Olea europea

Feral olive

Family: Oleaceae

Origin: Africa, Eurasia

Close up of olives hanging on the branches of feral olive.
Feral olive fruits are oval and glossy. They ripen from green to black.
Photo credit: Forest and Kim Starr

Regional Pest Management Plan (RPMP) status

  • Not a legally declared pest

View more about the RPMP statuses

General description

Evergreen tree or shrub < 15 m tall. Stems are erect and multi-branched. Leaves are opposite, narrow, dark green on top and silvery underneath. Flowers are small, white and borne in clusters in July – March. Fruit is a fleshy green drupe that ripens to black and contains one seed.

What you need to know

Although feral olive is not a legally declared pest plant, it may still be invasive in some situations. Consider lower risk alternatives for your garden, such as native plants.


Open areas, riparian margins, cliffs, sand dunes, forest gaps and margins, roadsides.


Seeds dispersed by birds and other animals. Vegetative spread from suckering. Human-mediated dispersal through cultivation.

Impact on environment

Potential to outcompete native vegetation and suppress seedling recruitment. Increases fire risk.


Site Management

Follow up treated areas 3 times per year. Encourage natural regeneration of native plants or replant treated areas where possible after 2-3 treatments to establish dense ground cover and minimise reinvasion.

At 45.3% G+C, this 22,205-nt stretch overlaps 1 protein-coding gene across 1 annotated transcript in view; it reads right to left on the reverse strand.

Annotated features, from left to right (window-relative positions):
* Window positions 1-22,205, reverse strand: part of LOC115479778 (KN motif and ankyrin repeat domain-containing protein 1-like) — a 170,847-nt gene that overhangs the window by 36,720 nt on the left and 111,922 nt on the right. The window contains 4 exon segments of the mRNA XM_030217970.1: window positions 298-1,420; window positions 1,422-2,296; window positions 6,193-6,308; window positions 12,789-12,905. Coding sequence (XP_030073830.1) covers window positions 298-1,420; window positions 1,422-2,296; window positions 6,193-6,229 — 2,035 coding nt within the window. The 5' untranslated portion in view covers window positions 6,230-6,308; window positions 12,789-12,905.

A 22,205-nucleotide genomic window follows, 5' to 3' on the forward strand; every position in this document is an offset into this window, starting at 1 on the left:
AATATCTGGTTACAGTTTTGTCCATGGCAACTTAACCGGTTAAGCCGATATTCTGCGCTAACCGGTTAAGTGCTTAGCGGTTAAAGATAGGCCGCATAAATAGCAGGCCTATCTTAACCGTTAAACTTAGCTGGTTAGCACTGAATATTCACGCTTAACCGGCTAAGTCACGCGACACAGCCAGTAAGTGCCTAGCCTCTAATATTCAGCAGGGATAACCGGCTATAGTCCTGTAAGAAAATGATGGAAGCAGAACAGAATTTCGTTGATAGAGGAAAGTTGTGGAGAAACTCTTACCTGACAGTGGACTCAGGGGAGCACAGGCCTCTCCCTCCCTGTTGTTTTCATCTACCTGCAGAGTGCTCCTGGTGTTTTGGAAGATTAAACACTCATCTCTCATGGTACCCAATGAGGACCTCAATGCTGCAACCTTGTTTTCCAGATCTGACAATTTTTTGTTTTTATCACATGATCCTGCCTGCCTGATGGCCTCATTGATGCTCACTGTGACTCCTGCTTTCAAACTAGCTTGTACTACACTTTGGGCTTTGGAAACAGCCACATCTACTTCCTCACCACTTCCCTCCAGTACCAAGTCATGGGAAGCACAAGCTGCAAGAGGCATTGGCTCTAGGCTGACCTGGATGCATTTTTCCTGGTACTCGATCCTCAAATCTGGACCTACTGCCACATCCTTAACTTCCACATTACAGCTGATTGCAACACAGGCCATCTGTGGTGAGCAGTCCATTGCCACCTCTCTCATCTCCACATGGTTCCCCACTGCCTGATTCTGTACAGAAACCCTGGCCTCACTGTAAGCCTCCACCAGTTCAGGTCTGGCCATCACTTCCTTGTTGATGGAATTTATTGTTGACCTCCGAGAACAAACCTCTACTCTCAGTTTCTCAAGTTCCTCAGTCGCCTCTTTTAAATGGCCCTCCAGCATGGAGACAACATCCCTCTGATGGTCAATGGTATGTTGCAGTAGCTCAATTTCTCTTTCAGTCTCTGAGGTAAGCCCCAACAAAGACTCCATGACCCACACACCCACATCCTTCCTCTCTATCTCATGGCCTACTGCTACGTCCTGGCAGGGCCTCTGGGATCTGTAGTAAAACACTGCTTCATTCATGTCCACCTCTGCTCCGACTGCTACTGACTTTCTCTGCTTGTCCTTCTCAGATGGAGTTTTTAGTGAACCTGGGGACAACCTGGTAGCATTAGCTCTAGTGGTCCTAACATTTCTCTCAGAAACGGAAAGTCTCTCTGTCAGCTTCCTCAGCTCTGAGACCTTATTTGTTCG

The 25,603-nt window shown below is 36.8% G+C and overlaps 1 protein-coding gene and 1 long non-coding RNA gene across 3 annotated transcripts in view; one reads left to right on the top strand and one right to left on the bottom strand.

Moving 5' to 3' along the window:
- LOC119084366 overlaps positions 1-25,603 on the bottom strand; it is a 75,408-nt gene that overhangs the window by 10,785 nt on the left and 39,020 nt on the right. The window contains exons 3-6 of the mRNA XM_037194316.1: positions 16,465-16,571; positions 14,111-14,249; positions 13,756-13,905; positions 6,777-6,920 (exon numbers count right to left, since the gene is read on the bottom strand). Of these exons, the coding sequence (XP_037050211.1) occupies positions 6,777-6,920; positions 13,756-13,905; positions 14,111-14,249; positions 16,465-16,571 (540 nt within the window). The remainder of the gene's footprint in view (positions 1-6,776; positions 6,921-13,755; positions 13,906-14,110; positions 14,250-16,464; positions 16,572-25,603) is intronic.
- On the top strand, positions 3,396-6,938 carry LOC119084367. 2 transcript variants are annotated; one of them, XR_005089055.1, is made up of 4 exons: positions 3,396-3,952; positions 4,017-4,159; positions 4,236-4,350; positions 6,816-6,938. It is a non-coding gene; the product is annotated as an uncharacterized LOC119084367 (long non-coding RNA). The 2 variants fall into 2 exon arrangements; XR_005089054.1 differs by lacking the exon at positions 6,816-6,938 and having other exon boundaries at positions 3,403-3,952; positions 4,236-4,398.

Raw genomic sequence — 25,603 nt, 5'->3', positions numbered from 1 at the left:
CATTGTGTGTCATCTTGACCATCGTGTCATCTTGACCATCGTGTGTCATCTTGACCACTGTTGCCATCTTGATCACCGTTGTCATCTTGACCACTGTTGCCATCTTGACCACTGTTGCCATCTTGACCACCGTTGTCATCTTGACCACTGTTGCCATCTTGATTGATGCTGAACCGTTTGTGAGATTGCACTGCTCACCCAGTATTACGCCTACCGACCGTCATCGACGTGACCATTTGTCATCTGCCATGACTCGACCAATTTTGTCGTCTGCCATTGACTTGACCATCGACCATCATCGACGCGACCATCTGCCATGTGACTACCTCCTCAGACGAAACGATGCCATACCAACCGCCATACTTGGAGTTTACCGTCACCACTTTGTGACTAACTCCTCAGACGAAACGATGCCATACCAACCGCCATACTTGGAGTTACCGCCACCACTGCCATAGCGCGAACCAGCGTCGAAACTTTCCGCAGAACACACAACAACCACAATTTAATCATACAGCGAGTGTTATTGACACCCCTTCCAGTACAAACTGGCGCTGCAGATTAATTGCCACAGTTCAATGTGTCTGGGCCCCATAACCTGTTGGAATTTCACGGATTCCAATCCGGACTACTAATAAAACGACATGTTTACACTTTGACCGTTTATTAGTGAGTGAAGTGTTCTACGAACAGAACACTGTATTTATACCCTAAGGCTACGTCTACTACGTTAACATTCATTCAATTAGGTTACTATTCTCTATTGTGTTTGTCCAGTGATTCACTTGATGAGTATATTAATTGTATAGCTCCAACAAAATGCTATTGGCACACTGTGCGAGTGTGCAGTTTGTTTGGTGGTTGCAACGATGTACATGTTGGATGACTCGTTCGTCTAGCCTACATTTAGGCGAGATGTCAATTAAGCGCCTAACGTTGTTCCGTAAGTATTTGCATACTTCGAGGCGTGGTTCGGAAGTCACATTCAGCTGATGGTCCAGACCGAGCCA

Recommended approaches

Physical control

Method: Dig out.

Plant parts requiring disposal: Seeds.

Disposal options: Remove to greenwaste or landfill if practical.


Biocontrol is currently not available for this species.

Community agrichemical control recommendations

No qualifications: Cut stump and paste freshly cut base of stems with metsulfuron gel.

Basic Growsafe certified: Cut stump and spray freshly cut base with 5g metsulfuron-methyl per 1 L of water.

Certified Handler/Experienced agrichemical user: Foliar spray with 5g metsulfuron-methyl per 10L of water and 20ml penetrant.

Caution: When using any herbicide or pesticide please read the label thoroughly to ensure that all instructions and safety requirements are followed.

Close up of a branch of feral olive.
The leaves are lance-shaped and are arranged in opposite pairs on the stem.
Photo credit: Forest and Kim Starr
Close up of feral olive sprouting.
The seeds can be dispersed by birds.
Photo credit: Forest and Kim Starr
Close up of olives from the feral olive tree.
Feral olive produces many long-lived, easily dispersed seeds.
Photo credit: Jonathan Boow